Publication detail

Non-negative intensity and back-calculated non-negative intensity for analysis of directional structure-borne sound

LIU, D. HAVRÁNEK, Z. MARBURG, S. PETERS, H. KESSISSOGLOU, N.

Original Title

Non-negative intensity and back-calculated non-negative intensity for analysis of directional structure-borne sound

English Title

Non-negative intensity and back-calculated non-negative intensity for analysis of directional structure-borne sound

Type

journal article in Web of Science

Language

en

Original Abstract

Non-negative intensity (NNI) is an approach to identify the surface areas of a structure that contribute to sound power. NNI is evaluated in terms of the acoustic impedance matrix obtained directly at the structural surface and as such can only identify surface contributions to sound power at a far-field receiver surface that fully circumscribes the structure. In contrast, back-calculated NNI is evaluated in terms of the acoustic impedance matrix obtained at a far-field receiver surface, and hence can identify surface contributions to sound power at a far-field receiver surface that does not fully circumscribe the structure. In this work, NNI and acoustic intensity obtained numerically using the boundary element method and experimentally from near-field acoustic holography measurements are compared for different modes. Back-calculated NNI evaluated for full and partial receiver surfaces is also compared with acoustic intensity for the different modes. Results for back-calculated NNI show that different regions on the plate surface contribute sound to different receiver locations.

English abstract

Non-negative intensity (NNI) is an approach to identify the surface areas of a structure that contribute to sound power. NNI is evaluated in terms of the acoustic impedance matrix obtained directly at the structural surface and as such can only identify surface contributions to sound power at a far-field receiver surface that fully circumscribes the structure. In contrast, back-calculated NNI is evaluated in terms of the acoustic impedance matrix obtained at a far-field receiver surface, and hence can identify surface contributions to sound power at a far-field receiver surface that does not fully circumscribe the structure. In this work, NNI and acoustic intensity obtained numerically using the boundary element method and experimentally from near-field acoustic holography measurements are compared for different modes. Back-calculated NNI evaluated for full and partial receiver surfaces is also compared with acoustic intensity for the different modes. Results for back-calculated NNI show that different regions on the plate surface contribute sound to different receiver locations.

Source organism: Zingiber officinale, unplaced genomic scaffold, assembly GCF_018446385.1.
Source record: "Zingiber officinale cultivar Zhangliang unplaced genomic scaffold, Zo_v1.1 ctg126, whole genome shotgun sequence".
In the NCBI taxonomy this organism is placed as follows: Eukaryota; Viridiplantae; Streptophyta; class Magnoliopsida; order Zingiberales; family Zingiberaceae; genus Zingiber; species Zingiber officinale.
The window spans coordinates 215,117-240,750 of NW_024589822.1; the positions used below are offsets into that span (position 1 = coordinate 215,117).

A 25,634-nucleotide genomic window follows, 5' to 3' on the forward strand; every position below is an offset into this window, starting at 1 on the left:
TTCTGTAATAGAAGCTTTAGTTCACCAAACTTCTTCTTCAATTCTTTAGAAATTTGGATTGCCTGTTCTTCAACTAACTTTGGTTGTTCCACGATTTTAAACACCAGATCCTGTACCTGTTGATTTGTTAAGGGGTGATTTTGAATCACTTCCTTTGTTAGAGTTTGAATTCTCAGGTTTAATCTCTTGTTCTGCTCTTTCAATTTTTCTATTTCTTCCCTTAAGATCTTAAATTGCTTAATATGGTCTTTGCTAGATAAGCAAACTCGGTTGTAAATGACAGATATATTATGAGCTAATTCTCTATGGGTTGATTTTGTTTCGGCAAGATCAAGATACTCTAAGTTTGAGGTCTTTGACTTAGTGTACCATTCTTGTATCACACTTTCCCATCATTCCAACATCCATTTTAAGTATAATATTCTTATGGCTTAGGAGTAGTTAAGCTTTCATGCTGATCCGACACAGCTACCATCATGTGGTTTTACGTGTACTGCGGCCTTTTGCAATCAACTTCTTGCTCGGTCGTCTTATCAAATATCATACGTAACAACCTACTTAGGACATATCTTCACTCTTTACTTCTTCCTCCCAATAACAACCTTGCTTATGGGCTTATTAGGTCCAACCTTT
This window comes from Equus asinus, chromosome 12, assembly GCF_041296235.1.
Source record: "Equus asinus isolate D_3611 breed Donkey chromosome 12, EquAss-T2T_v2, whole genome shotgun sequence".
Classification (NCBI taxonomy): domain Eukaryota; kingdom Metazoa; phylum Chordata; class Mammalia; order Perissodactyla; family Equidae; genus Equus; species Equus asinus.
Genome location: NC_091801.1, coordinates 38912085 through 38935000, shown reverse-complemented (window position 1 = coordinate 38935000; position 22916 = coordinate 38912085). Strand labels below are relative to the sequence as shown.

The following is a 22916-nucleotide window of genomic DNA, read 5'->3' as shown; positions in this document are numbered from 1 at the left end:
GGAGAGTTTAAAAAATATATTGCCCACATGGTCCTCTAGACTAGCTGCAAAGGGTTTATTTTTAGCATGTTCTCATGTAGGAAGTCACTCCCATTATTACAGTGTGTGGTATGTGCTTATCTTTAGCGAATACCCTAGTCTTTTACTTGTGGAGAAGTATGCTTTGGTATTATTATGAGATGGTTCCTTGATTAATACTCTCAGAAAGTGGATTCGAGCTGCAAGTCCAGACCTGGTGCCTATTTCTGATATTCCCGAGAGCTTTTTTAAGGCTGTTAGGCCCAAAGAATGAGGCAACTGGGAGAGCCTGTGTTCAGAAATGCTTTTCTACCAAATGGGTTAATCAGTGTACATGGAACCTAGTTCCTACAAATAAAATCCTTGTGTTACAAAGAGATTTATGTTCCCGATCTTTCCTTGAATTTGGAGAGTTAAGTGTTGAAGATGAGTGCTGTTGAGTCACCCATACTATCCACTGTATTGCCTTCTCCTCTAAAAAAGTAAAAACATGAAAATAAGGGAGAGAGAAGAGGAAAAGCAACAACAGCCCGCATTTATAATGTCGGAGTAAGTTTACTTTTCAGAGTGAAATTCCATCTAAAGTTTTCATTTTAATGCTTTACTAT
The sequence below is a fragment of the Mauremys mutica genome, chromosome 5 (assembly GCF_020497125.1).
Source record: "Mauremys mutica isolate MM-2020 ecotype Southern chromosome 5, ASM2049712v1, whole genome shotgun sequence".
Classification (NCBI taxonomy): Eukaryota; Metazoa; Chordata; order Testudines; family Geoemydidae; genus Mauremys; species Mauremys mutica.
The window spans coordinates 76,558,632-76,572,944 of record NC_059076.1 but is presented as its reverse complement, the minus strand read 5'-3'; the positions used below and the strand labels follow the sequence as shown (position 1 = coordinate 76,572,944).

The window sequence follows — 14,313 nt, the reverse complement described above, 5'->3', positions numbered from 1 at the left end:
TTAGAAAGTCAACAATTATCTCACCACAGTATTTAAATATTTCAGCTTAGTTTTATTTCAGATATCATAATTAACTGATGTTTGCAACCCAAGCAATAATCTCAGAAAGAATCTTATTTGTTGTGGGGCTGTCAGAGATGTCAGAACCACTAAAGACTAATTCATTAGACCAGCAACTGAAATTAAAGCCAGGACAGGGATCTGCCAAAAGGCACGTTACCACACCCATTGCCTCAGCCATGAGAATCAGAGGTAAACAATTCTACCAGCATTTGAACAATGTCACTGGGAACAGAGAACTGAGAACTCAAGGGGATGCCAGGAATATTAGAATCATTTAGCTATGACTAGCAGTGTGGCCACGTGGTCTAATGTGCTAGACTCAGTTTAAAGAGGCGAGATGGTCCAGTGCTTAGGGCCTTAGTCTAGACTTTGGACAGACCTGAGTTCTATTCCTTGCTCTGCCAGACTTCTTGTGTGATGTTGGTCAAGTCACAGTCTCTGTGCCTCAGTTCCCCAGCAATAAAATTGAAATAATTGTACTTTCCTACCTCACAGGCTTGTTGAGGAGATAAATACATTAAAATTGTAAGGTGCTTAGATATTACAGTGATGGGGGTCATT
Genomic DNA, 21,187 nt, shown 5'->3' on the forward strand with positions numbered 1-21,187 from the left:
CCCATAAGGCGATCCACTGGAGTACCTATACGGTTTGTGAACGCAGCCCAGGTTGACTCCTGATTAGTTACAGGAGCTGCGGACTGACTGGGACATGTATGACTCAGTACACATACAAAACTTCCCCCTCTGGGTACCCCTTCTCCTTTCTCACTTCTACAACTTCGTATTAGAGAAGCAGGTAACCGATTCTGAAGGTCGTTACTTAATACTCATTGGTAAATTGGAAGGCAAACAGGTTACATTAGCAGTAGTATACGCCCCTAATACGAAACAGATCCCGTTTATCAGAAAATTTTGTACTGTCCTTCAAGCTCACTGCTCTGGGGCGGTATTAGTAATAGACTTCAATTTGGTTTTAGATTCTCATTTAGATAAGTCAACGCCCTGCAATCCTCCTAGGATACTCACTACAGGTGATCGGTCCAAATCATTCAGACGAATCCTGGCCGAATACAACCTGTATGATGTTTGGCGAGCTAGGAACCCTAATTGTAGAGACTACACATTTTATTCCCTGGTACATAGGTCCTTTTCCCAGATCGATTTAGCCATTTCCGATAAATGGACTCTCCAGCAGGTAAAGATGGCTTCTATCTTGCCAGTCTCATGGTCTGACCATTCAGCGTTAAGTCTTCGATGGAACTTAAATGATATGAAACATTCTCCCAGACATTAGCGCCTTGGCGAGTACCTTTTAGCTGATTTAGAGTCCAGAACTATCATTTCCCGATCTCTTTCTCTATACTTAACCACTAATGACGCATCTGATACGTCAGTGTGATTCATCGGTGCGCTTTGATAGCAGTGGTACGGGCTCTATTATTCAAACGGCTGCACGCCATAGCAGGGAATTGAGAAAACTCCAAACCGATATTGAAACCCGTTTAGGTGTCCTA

Keywords

non-negative intensity, near-field acoustic holography, boundary element method

Released

11.07.2017

Publisher

AIP Publishing

Location

1305 Walt Whitman Road, Melville, NY 11747-4300, USA

ISBN

0001-4966

Periodical

JOURNAL OF THE ACOUSTICAL SOCIETY OF AMERICA

Year of study

142

Number

1

State

US

Pages from

117

Pages to

123

Pages count

7

URL

Documents

BibTex


@article{BUT137773,
  author="Daipei {Liu} and Zdeněk {Havránek} and Steffen {Marburg} and Herwig {Peters} and Nicole {Kessissoglou}",
  title="Non-negative intensity and back-calculated non-negative intensity for analysis of directional structure-borne sound",
  annote="Non-negative intensity (NNI) is an approach to identify the surface areas of a structure that contribute to sound power. NNI is evaluated in terms of the acoustic impedance matrix obtained directly at the structural surface and as such can only identify surface contributions to sound power at a far-field receiver surface that fully circumscribes the structure. In contrast, back-calculated NNI is evaluated in terms of the acoustic impedance matrix obtained at a far-field receiver surface, and hence can identify surface contributions to sound power at a far-field receiver surface that does not fully circumscribe the structure. In this work, NNI and acoustic intensity obtained numerically using the boundary element method and experimentally from near-field acoustic holography measurements are compared for different modes. Back-calculated NNI evaluated for full and partial receiver surfaces is also compared with acoustic intensity for the different modes. Results for back-calculated NNI show that different regions on the plate surface contribute sound to different receiver locations.",
  address="AIP Publishing",
  chapter="137773",
  doi="10.1121/1.4990374",
  howpublished="online",
  institution="AIP Publishing",
  number="1",
  volume="142",
  year="2017",
  month="july",
  pages="117--123",
  publisher="AIP Publishing",
  type="journal article in Web of Science"
}